Hannibal A. Johnson Letters
Scope and Content
The collection contains two letters from Hannibal A. Johnson to his friend, Samuel, written from Camp Fessenden, Alexandria, Virginia, in August and September 1861. Johnson's letters include descriptions of his experiences concealing himself in a cornfield to evade Rebel troops, meeting with General Jeb Stuart's cavalry in a skirmish at Chain Bridge, and how men were detailed to cut down trees between the fort and the enemy.
Language of Materials
The materials in the collection are in English.
Conditions Governing Access
The collection is open for research.
Conditions Governing Reproduction and Use
The copyright status of this collection is unknown. Copyright restrictions may apply. Contact Special Collections and University Archives for assistance in determining the use of these materials.
Reproduction or digitization of materials for personal or research use can be requested using our reproduction/digitization form: http://bit.ly/scuareproduction. Reproduction or digitization of materials for publication or exhibit use can be requested using our publication/exhibition form: http://bit.ly/scuapublication. Please contact Special Collections and University Archives (email@example.com or 540-231-6308) if you need assistance with forms or to submit a completed form.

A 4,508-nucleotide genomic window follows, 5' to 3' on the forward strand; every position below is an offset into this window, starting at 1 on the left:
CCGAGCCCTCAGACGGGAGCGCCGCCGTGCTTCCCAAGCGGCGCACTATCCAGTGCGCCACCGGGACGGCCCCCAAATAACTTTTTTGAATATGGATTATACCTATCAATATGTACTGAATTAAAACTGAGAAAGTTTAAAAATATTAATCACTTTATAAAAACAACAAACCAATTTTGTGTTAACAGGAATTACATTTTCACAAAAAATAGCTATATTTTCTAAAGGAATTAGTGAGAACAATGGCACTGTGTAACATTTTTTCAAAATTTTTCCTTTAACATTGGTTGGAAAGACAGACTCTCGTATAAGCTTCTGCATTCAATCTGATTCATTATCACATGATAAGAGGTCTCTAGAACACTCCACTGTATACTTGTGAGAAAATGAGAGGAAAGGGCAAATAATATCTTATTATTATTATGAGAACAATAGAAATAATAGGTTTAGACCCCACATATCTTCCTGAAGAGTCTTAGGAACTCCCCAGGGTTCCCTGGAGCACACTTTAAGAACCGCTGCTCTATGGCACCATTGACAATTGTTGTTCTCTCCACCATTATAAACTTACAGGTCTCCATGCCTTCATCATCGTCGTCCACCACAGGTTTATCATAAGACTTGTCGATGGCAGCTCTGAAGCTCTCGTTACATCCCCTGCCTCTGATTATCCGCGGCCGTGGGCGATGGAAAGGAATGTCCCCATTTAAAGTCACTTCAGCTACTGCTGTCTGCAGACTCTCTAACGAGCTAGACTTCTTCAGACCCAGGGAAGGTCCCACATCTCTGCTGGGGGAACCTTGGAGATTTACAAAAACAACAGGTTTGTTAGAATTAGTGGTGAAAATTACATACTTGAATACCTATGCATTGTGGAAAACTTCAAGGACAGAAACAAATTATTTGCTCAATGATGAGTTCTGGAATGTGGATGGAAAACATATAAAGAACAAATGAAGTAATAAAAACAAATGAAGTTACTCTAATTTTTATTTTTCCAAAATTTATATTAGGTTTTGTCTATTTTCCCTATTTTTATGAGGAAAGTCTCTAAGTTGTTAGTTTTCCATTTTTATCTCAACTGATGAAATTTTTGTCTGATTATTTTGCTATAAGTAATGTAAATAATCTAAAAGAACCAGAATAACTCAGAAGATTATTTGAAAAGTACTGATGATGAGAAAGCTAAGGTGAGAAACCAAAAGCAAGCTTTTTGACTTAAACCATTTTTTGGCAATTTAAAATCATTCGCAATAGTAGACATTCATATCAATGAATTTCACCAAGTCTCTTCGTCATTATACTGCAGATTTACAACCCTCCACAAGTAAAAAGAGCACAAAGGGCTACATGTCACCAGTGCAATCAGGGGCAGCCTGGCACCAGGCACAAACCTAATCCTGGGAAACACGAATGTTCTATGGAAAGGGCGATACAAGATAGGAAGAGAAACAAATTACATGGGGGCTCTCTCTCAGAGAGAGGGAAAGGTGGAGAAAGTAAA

Hannibal Augustus Johnson was born on June 4, 1841, to Mark and Sarah (Simmons) Johnson, in Hallowell, Maine. Before the Civil War, Johnson worked in a dry-goods store. He enlisted with Company B, 3rd Maine Volunteer Infantry in April 1861. By 1864, he was a lieutenant with the company. During the war, he was captured at Gettysburg and spent seven weeks at Belle Island prison camp near Richmond, Virginia. He was captured again the Battle of the Wilderness, confined at several prisons, and escaped in November 1864. He returned to his regiment, mustered out, and reenlisted with the 1st Maine Battalion in April 1865. In 1866, he mustered out again, and returned to the business world. In 1868, he married Emma Watts Lombard. They had one son, Walter. Johnson died in Lynn, Massacusetts, on July 3, 1913.
Further biographical information can be found online.
Johnson was the author of The Sword of Honor: A Story of the Civil War, available online at https://archive.org/details/swordofhonorstor01john. The book details his experience during the war.
0.1 Cubic Feet (1 folder)
The collection contains two letters from Hannibal A. Johnson to his friend, Samuel, written from Camp Fessenden, Alexandria, Virginia, in August and September 1861.
Source of Acquisition
The Hannibal A. Johnson Letters were acquired by Special Collections in 1990.
Rights Statement for Archival Description
The guide to the Hannibal A. Johnson Letters by Special Collections and University Archives, Virginia Tech, is licensed under a CC0 (https://creativecommons.org/share-your-work/public-domain/cc0/).
Initial processing and description of the Hannibal A. Johnson Letters was completed in 1990. Additional description was completed in December 2014.
- Hannibal A. Johnson Letters, 1861
- Kira A. Dietz, Archivist
- 2014 (CC0 1.0)
- Description rules
- Describing Archives: A Content Standard
- Language of description
- Script of description
Part of the Special Collections and University Archives, Virginia Tech Repository
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